The Impact of Menopause on Existing Chronic Illnesses Such As Diabetes

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The stage of menopause in every woman's life is a different experience for each one.
Even with the same characteristic of having one's estrogen levels lower and coupled with the cessation of reproductive processes, each individual who undergoes this has a different story to remember and probably tell on how they cope up with it.
Many factors come into play with this, among which are perceptions, internal factors, environment, body coping mechanisms, and even both acute and chronic illnesses.
In A Nutshell When a woman undergoes menopause, the different body systems, as well as the altered feedback mechanisms go through an overhaul as it tries to compensate for the loss of estrogen.
The body tries to achieve homeostasis even with something lacking.
In the event that there are other internal factors that further complicate things such as an existing sickness or a chronic illness, the imbalance within may further develop and worsen the current health state of the person.
When Diabetes Is Present Diabetes is a chronic illness common to many people.
It may be developed such as Type II diabetes or acquired during fetal development such as Type I diabetes.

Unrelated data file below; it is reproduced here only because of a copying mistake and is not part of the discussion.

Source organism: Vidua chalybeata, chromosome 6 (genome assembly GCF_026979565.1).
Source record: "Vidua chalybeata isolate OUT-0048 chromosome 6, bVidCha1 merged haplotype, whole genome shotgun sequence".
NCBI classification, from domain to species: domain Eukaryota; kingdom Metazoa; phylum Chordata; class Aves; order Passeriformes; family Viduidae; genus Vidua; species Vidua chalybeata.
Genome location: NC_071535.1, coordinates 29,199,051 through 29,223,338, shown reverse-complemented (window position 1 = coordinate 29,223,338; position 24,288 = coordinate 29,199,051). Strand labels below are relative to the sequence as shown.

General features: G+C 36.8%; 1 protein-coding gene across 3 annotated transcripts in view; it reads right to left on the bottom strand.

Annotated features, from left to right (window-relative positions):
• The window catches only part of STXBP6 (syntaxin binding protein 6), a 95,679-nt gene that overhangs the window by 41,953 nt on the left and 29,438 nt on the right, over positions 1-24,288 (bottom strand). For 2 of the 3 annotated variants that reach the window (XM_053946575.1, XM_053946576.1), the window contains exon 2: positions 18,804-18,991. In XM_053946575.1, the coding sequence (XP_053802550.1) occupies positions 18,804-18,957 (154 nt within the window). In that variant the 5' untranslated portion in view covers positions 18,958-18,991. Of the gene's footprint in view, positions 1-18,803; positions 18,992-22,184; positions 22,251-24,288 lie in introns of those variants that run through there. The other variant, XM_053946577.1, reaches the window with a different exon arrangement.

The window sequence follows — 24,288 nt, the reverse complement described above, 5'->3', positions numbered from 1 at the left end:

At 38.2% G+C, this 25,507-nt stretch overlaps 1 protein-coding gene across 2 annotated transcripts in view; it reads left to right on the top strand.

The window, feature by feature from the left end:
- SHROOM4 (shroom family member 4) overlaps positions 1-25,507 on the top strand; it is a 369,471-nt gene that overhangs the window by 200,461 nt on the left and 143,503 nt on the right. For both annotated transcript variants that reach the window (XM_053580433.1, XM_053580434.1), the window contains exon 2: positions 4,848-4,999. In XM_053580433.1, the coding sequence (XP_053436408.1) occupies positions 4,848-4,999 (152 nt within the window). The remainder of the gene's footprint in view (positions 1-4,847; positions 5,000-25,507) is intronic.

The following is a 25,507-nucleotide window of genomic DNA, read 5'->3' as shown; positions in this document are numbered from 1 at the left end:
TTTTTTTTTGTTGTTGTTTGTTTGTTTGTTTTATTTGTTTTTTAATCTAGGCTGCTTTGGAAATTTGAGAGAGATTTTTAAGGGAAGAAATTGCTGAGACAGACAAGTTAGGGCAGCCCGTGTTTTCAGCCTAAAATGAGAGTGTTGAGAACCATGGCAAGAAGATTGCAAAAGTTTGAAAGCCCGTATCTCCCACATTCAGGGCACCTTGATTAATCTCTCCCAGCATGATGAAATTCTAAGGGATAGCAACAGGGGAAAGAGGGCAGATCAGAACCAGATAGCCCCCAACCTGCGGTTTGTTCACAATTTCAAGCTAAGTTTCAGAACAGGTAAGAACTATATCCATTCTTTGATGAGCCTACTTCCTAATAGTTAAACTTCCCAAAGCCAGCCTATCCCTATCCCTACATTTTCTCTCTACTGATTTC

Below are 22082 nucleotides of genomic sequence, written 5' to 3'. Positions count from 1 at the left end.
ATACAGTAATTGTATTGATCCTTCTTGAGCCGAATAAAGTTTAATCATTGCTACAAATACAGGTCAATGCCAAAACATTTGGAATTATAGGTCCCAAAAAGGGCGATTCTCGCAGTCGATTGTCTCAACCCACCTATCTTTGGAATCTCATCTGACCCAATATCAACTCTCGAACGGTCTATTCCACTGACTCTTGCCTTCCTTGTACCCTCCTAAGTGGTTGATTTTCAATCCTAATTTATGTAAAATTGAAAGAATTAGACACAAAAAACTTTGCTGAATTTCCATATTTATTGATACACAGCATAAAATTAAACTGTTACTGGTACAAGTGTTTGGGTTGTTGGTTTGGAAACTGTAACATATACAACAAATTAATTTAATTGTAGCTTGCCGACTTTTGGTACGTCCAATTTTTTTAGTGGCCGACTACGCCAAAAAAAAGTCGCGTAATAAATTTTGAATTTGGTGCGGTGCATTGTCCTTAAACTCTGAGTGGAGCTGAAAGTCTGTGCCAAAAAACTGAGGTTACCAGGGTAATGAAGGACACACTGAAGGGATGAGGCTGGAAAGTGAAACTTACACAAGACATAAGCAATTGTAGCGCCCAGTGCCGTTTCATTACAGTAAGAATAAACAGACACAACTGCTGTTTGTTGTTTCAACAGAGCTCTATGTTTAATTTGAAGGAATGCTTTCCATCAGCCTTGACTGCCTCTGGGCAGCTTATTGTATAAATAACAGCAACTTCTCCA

Both types have one thing in common: that the body is unable to produce enough insulin effect to synthesize the existing sugar in the blood, which therefore increases the overall amount flowing through the body systems.
What To Expect Menopause and diabetes may work hand in hand in amplifying the negative effects currently present.
For one, changes in blood sugar level may be more evident and fluctuating.
Since estrogen and progesterone affects the way cells react to insulin, any fluctuations in the levels of the former would also directly affect the way blood sugar is synthesized.
A woman having both health statuses may experience abrupt fluctuations.
Infections are also expected to rise because of the added fact that bacteria and yeast are able to invade and enter the vaginal area more easily as there is a decrease in estrogen which protects it from them in the first place.
Having diabetes complicates things further by lessening the immune system's responses to such attacks.
Another thing to consider is having sleeping problems.
As this is evident to many women having post menopausal symptoms, the much needed sleep may aggravate the blood sugar regulation as people who lack sleep have a harder time managing their sugar levels.
No Easy Way But Strict Monitoring These may have to be part of some women for a lifetime and there is no way out.
However, those who are about to be in this situation, as well as those who are already in this, it would just be wise to observe proper diet and maintain proper hydration and health practices.
It may be unfortunate that therapeutic regimen would have to be administered throughout, but saving one's self from further complications would definitely be better than not.
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